Emigration Canyon Trail Project

Emigration Canyon Trail Project

Emigration Canyon has likely served as a conduit for human movement over and through the Wasatch Mountains for millennia.

Native Americans, the Pony Express, and the Mormon pioneers all made their way through this canyon before it was settled. Now hikers, runners, and mountain bikers are seeking to traverse its length via a trail system that will eventually connect the Salt Lake Valley with the Wasatch Back. A detailed master plan, developed with the help of Emigration Canyon residents and both federal and municipal land managers was crafted over a period of three years and finally adopted by the Salt Lake County Council in 2007. TRAILS UTAH is committed to working with land managers, residents, and user groups to bring the Emigration Canyon Trails Master Plan to life for the benefit of canyon dwellers and valley trail enthusiasts alike. A trail system through Emigration connecting the Wasatch Front and Back will create a world class trail experience right here in our own backyards!


There are many challenges to the realization of an Emigration Canyon Trails System but the process of establishing working relationships, coordinating partnerships, and finding the funding to make this dream come true are underway. Stay tuned for updates and action alerts on this project and GIVE to this project.

More Info Here


Posted on

September 14, 2021


  1. Edd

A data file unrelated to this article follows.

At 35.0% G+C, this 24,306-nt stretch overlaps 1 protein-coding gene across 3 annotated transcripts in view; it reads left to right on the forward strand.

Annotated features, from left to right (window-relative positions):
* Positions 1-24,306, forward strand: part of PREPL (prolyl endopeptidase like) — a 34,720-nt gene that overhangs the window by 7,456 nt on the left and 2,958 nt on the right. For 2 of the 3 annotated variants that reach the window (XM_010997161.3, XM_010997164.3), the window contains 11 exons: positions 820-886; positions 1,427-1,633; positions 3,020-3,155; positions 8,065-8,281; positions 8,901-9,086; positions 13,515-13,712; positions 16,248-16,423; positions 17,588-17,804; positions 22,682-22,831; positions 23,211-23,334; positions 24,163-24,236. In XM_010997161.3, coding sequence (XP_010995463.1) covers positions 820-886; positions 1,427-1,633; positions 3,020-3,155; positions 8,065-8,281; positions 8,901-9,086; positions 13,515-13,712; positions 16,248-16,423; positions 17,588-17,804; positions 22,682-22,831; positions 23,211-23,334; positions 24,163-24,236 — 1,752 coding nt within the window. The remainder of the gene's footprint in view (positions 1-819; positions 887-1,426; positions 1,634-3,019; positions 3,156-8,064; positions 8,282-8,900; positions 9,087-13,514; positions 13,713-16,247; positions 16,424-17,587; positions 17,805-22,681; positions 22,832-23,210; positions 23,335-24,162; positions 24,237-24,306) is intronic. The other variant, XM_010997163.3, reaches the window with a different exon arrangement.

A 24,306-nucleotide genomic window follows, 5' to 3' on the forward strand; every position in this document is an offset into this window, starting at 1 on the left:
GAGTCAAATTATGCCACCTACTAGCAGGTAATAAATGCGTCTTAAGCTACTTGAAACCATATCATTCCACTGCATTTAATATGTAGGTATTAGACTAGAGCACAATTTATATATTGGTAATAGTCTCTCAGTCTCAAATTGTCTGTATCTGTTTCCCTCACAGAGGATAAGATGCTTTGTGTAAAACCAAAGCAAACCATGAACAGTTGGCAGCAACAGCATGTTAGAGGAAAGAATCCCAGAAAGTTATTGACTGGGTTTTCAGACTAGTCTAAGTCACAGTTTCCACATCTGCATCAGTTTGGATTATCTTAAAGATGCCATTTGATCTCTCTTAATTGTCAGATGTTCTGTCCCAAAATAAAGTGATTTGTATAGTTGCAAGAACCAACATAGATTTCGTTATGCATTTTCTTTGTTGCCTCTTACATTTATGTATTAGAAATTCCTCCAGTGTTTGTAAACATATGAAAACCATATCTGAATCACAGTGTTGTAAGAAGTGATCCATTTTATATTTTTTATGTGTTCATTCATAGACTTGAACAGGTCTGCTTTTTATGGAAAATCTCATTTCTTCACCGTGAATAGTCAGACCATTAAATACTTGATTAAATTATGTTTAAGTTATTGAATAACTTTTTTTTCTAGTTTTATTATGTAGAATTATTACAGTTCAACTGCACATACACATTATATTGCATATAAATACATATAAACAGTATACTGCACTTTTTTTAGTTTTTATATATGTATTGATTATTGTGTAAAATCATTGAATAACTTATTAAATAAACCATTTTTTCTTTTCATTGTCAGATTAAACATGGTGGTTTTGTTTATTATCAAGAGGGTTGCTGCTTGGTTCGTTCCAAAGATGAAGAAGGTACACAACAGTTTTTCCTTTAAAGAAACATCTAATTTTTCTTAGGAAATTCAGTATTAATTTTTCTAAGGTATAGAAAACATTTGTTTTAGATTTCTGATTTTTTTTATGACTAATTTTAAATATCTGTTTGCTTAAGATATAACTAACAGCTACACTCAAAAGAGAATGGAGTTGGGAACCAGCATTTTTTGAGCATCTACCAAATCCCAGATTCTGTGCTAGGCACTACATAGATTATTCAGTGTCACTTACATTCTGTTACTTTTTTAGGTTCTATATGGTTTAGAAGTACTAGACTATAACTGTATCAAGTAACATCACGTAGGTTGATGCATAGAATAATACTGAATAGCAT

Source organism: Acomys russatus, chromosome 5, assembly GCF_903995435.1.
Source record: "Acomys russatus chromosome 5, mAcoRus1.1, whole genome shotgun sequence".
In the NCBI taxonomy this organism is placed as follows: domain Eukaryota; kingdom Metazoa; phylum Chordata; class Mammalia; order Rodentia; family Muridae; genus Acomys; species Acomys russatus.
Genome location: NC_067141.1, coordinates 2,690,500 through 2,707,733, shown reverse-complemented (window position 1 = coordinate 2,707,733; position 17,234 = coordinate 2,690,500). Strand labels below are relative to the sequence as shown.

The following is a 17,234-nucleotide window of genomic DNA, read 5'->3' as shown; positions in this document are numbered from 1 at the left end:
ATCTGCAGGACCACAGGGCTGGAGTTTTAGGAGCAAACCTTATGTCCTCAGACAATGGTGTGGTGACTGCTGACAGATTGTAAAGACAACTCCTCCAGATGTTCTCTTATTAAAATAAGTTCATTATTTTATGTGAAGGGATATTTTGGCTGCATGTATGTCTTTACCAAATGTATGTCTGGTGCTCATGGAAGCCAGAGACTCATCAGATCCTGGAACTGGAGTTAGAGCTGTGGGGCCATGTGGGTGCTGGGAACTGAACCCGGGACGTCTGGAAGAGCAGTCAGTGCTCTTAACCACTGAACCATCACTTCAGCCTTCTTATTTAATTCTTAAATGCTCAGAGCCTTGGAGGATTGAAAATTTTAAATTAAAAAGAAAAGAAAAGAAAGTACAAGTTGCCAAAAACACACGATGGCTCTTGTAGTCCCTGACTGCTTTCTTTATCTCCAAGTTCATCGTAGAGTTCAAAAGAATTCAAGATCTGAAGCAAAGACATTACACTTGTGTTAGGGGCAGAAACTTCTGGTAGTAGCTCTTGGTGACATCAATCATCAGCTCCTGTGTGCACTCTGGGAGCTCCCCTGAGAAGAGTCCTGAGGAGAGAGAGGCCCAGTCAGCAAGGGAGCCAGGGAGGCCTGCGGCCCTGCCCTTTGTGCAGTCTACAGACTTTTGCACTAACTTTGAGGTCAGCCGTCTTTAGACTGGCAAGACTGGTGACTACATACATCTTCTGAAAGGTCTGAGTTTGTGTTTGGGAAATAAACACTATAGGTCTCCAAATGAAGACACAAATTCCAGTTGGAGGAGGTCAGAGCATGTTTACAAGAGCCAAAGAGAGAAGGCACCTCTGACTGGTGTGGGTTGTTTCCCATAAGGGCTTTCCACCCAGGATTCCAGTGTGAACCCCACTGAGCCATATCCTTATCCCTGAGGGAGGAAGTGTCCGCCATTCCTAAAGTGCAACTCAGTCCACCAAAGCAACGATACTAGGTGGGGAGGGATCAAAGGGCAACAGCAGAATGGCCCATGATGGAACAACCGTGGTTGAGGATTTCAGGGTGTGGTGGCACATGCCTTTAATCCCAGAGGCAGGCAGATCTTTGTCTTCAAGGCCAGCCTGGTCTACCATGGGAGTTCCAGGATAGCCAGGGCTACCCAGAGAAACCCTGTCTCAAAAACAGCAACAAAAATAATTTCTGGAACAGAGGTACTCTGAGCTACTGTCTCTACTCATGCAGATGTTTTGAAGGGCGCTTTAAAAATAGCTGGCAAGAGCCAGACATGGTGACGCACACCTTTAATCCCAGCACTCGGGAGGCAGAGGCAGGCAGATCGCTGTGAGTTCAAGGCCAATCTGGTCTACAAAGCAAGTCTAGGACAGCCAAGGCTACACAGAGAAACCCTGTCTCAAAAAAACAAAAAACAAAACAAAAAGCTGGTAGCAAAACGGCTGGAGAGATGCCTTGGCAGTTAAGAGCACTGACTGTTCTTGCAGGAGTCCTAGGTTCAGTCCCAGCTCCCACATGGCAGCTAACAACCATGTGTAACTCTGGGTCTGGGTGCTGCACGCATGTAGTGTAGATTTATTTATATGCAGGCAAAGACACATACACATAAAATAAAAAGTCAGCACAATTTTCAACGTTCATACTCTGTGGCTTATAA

I read on trailfork that someone helped trim back Little Mtn Ridge Trail, guess that’s a start.

    I’m starting to think that the only way anything will or has happened on this project is all the social trails. Someone should just start connecting them under the cover of darkness.
    Suppose it would be nice to not awkwardly bike/walk through someone’s back yard or have to push a bike up unrideable fall line rogue trails to get to some fun goat path.

    I don’t believe brown carpet trails are conducive to Emigration demographics. We already have PC or Corner Canyon for that segment. Just make a good sustainable old-school network. If you make it rugged enough, then less users will ride/hike/run so it would be more appropriate for what the canyon can handle, more true to the history / personality of what exists.

  2. Kent Erickson

    Just wanted to say thanks for the improvements on the Mormon Trail. I live in Emigration Canyon and in the past it has been a ride more of convenience than choice. It is now one of my favorite rides in the area. The people who have done the construction work clearly know what they are doing and have created a great ride. Thanks to all concerned.


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